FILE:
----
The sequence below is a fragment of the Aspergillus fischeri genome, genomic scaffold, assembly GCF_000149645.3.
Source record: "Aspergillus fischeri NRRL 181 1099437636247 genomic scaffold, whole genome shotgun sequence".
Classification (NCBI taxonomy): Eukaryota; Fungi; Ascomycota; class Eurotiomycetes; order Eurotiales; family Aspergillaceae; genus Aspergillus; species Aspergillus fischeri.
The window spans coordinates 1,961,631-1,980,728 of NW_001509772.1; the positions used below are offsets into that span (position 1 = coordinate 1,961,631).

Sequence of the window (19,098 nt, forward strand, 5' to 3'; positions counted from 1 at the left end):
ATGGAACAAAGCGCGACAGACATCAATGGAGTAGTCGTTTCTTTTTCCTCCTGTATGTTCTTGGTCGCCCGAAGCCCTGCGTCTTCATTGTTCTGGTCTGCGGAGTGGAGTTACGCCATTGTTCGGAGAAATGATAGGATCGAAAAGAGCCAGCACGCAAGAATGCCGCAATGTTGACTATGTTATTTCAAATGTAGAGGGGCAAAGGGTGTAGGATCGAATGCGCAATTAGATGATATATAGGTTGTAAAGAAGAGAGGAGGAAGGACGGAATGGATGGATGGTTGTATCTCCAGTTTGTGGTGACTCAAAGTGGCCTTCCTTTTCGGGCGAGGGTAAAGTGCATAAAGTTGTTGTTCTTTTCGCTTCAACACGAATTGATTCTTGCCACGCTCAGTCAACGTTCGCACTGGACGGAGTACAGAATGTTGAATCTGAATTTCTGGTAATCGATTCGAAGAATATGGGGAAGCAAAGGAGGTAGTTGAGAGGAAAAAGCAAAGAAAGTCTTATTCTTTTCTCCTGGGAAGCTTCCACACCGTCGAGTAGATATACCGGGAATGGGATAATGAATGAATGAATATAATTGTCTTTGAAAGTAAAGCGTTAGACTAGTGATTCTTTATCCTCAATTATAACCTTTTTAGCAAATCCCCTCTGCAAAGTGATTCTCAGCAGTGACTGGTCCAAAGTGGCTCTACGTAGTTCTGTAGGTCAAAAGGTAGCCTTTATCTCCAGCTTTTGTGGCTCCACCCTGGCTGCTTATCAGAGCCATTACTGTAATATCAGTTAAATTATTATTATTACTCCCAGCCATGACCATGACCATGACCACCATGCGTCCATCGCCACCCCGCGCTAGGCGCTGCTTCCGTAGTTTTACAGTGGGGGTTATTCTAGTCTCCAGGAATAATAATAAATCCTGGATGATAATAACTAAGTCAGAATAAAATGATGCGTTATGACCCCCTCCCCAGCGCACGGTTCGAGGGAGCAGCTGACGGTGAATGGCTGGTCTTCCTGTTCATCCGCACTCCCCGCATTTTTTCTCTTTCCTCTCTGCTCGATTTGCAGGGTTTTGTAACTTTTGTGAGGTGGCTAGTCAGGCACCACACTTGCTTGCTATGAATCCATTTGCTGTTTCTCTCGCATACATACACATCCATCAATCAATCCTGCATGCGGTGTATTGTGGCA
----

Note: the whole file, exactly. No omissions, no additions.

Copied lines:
The sequence below is a fragment of the Aspergillus fischeri genome, genomic scaffold, assembly GCF_000149645.3.
Source record: "Aspergillus fischeri NRRL 181 1099437636247 genomic scaffold, whole genome shotgun sequence".
Classification (NCBI taxonomy): Eukaryota; Fungi; Ascomycota; class Eurotiomycetes; order Eurotiales; family Aspergillaceae; genus Aspergillus; species Aspergillus fischeri.
The window spans coordinates 1,961,631-1,980,728 of NW_001509772.1; the positions used below are offsets into that span (position 1 = coordinate 1,961,631).

Sequence of the window (19,098 nt, forward strand, 5' to 3'; positions counted from 1 at the left end):
ATGGAACAAAGCGCGACAGACATCAATGGAGTAGTCGTTTCTTTTTCCTCCTGTATGTTCTTGGTCGCCCGAAGCCCTGCGTCTTCATTGTTCTGGTCTGCGGAGTGGAGTTACGCCATTGTTCGGAGAAATGATAGGATCGAAAAGAGCCAGCACGCAAGAATGCCGCAATGTTGACTATGTTATTTCAAATGTAGAGGGGCAAAGGGTGTAGGATCGAATGCGCAATTAGATGATATATAGGTTGTAAAGAAGAGAGGAGGAAGGACGGAATGGATGGATGGTTGTATCTCCAGTTTGTGGTGACTCAAAGTGGCCTTCCTTTTCGGGCGAGGGTAAAGTGCATAAAGTTGTTGTTCTTTTCGCTTCAACACGAATTGATTCTTGCCACGCTCAGTCAACGTTCGCACTGGACGGAGTACAGAATGTTGAATCTGAATTTCTGGTAATCGATTCGAAGAATATGGGGAAGCAAAGGAGGTAGTTGAGAGGAAAAAGCAAAGAAAGTCTTATTCTTTTCTCCTGGGAAGCTTCCACACCGTCGAGTAGATATACCGGGAATGGGATAATGAATGAATGAATATAATTGTCTTTGAAAGTAAAGCGTTAGACTAGTGATTCTTTATCCTCAATTATAACCTTTTTAGCAAATCCCCTCTGCAAAGTGATTCTCAGCAGTGACTGGTCCAAAGTGGCTCTACGTAGTTCTGTAGGTCAAAAGGTAGCCTTTATCTCCAGCTTTTGTGGCTCCACCCTGGCTGCTTATCAGAGCCATTACTGTAATATCAGTTAAATTATTATTATTACTCCCAGCCATGACCATGACCATGACCACCATGCGTCCATCGCCACCCCGCGCTAGGCGCTGCTTCCGTAGTTTTACAGTGGGGGTTATTCTAGTCTCCAGGAATAATAATAAATCCTGGATGATAATAACTAAGTCAGAATAAAATGATGCGTTATGACCCCCTCCCCAGCGCACGGTTCGAGGGAGCAGCTGACGGTGAATGGCTGGTCTTCCTGTTCATCCGCACTCCCCGCATTTTTTCTCTTTCCTCTCTGCTCGATTTGCAGGGTTTTGTAACTTTTGTGAGGTGGCTAGTCAGGCACCACACTTGCTTGCTATGAATCCATTTGCTGTTTCTCTCGCATACATACACATCCATCAATCAATCCTGCATGCGGTGTATTGTGGCA